Crossing Borders (2017-now) is an ongoing artistic-educational exploration of how and what children learn through artistic processes.
In December 2021 we released a peer reviewed article “A Microtopia of Arts Education” in the book Arts, Sustainability and Education.
In December 2020 we released a peer reviewed article “It’s all about art” in the book “Dancing Across Borders”. See the book here
We use artistic methods to explore how we, as individuals, communities, cultures and societies, are part of something larger than ourselves. In this way we draw attention to the roles we have in different relations and how we communicate and influence each other. We believe that attention can help develop relations favourably. In the project, we have cooperated with a school class in Athlone, Cape Town and focused on relationships between school and home. The method we use reflects the concept in the way that we integrate various art forms. We investigate how choreography, dance, landscape architecture and graphic expression can communicate and influence each other.
I focus on the bodily elements and examine how senses, emotions and motor skills are related to the surroundings. Fabian Hartzenberg focuses on how the surroundings can be expressed through images. Together, we examine how the images and body movements affect each other and thus we examine how visual art and dance can give something to each other, develop each other. How it develops in practice is up to the children’s wishes and stories and thus they become part of the projects they help shape.
I am artistically responsible for the project. I explore how the various artforms are related and communicate through form, composition, aesthetics, documentation, context and concept. The factor of time/space/movement creates tension in the sense that dance and landscape architecture are expressed through transformation opposite drawings and choreographic scores that are more static. In our experience, it is in this tension that the various artforms influence each other most: they change and develop each other.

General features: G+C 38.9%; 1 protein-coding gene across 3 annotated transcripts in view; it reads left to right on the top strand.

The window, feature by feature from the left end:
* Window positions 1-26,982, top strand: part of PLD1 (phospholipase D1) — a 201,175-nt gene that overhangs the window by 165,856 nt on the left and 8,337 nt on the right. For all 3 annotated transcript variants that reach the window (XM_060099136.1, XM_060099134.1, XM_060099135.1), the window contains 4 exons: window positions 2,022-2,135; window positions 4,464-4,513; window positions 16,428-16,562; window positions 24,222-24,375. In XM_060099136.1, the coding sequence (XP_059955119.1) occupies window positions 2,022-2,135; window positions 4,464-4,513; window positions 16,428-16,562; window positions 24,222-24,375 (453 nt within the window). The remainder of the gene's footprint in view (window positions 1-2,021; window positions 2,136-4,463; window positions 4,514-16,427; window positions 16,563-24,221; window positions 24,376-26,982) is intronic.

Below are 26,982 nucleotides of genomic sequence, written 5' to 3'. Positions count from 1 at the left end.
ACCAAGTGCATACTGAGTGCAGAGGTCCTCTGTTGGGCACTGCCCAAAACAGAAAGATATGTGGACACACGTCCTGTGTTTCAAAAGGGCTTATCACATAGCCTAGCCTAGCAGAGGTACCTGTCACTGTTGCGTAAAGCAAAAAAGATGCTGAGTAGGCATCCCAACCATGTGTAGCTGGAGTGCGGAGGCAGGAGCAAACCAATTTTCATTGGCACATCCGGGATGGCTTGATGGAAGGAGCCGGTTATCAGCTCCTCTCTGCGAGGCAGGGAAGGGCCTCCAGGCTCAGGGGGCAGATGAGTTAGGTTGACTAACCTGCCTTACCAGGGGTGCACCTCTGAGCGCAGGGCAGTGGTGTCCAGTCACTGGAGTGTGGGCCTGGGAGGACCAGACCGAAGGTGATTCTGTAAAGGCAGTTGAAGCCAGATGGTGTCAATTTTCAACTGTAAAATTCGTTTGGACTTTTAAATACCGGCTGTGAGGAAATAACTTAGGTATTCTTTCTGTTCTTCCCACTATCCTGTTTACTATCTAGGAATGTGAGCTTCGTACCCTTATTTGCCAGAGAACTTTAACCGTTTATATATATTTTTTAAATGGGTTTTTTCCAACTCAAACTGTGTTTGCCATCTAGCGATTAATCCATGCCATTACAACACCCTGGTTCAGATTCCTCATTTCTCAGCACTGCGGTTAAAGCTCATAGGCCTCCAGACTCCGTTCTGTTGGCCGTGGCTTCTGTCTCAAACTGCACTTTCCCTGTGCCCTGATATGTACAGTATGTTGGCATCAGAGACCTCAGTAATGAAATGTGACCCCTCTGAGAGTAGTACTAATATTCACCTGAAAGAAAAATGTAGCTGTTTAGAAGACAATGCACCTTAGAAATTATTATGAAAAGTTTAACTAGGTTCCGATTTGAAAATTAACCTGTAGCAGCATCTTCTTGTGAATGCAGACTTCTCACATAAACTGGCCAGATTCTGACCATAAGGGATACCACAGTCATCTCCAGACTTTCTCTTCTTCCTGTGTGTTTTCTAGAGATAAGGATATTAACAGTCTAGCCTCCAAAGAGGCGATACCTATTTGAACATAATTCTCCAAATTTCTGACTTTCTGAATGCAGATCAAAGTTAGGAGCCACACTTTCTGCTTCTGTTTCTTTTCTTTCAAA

Associate professor Charlotte Svendler Nielsen is pedagogically responsible. From a research perspective she is exploring the questions: What can children learn through artistic-educational collaborations about themselves, others and their surroundings? How can connections be created through the children’s experiences and expressions as artistic forms and as alternative ways of reflection and documenting learning? And how can the methodological considerations of the research and teaching collaborations be shared with a broader range of professionals?
We did an exercise where the children took photos of relations between home and school. Before the exercise we embodied various relations like crossing, opening, closing, border, obstacle, exit, entrance, threshold, frame, gate, connection, etc. and asked ourselves how these words are part of relations between home and school. Below are some of the photos.
The others involved are: Liesl Hartman, Fabian Hartzenberg, Charlotte Svendler Nielsen, Gerard Samual, Melissa Simpson and the school children.
The project is a cooperation between between Norma Road Primary School in Athlone in Cape Town, Peder Lykke Skole in Copenhagen, Peter Clarke Art Centre in Cape Town and University of Copenhagen. The project is formed on the basis of the project Red Apples – Green Apples.
Supported by University of Copenhagen and Danish Cultural Institute